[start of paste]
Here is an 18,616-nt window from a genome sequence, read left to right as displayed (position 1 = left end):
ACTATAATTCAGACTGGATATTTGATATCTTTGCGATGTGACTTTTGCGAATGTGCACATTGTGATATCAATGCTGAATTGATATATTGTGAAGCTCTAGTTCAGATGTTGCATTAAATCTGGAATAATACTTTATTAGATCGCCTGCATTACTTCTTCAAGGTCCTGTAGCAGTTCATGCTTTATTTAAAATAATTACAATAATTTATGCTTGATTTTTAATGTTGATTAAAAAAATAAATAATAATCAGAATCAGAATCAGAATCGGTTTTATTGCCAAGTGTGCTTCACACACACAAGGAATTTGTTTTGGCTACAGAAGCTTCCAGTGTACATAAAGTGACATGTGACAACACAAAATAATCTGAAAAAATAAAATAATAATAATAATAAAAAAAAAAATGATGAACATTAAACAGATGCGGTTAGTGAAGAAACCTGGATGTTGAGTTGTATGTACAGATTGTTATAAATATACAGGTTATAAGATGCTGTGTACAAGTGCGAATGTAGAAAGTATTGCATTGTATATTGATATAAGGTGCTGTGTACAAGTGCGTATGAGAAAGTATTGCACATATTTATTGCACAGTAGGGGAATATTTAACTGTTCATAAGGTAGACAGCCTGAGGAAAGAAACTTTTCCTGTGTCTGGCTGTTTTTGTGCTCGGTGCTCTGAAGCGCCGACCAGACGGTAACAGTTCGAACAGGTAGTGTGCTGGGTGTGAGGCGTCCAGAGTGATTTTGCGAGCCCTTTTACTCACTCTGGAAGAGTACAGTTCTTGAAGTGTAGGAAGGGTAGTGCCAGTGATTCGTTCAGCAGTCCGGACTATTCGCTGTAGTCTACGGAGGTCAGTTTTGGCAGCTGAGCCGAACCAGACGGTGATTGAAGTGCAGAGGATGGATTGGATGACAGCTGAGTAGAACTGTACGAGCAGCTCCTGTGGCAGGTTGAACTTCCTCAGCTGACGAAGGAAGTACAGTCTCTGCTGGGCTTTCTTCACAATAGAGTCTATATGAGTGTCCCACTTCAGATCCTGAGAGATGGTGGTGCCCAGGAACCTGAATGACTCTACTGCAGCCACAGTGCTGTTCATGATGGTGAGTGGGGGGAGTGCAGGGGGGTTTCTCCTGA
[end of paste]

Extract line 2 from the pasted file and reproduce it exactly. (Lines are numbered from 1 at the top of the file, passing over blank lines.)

ACTATAATTCAGACTGGATATTTGATATCTTTGCGATGTGACTTTTGCGAATGTGCACATTGTGATATCAATGCTGAATTGATATATTGTGAAGCTCTAGTTCAGATGTTGCATTAAATCTGGAATAATACTTTATTAGATCGCCTGCATTACTTCTTCAAGGTCCTGTAGCAGTTCATGCTTTATTTAAAATAATTACAATAATTTATGCTTGATTTTTAATGTTGATTAAAAAAATAAATAATAATCAGAATCAGAATCAGAATCGGTTTTATTGCCAAGTGTGCTTCACACACACAAGGAATTTGTTTTGGCTACAGAAGCTTCCAGTGTACATAAAGTGACATGTGACAACACAAAATAATCTGAAAAAATAAAATAATAATAATAATAAAAAAAAAAATGATGAACATTAAACAGATGCGGTTAGTGAAGAAACCTGGATGTTGAGTTGTATGTACAGATTGTTATAAATATACAGGTTATAAGATGCTGTGTACAAGTGCGAATGTAGAAAGTATTGCATTGTATATTGATATAAGGTGCTGTGTACAAGTGCGTATGAGAAAGTATTGCACATATTTATTGCACAGTAGGGGAATATTTAACTGTTCATAAGGTAGACAGCCTGAGGAAAGAAACTTTTCCTGTGTCTGGCTGTTTTTGTGCTCGGTGCTCTGAAGCGCCGACCAGACGGTAACAGTTCGAACAGGTAGTGTGCTGGGTGTGAGGCGTCCAGAGTGATTTTGCGAGCCCTTTTACTCACTCTGGAAGAGTACAGTTCTTGAAGTGTAGGAAGGGTAGTGCCAGTGATTCGTTCAGCAGTCCGGACTATTCGCTGTAGTCTACGGAGGTCAGTTTTGGCAGCTGAGCCGAACCAGACGGTGATTGAAGTGCAGAGGATGGATTGGATGACAGCTGAGTAGAACTGTACGAGCAGCTCCTGTGGCAGGTTGAACTTCCTCAGCTGACGAAGGAAGTACAGTCTCTGCTGGGCTTTCTTCACAATAGAGTCTATATGAGTGTCCCACTTCAGATCCTGAGAGATGGTGGTGCCCAGGAACCTGAATGACTCTACTGCAGCCACAGTGCTGTTCATGATGGTGAGTGGGGGGAGTGCAGGGGGGTTTCTCCTGA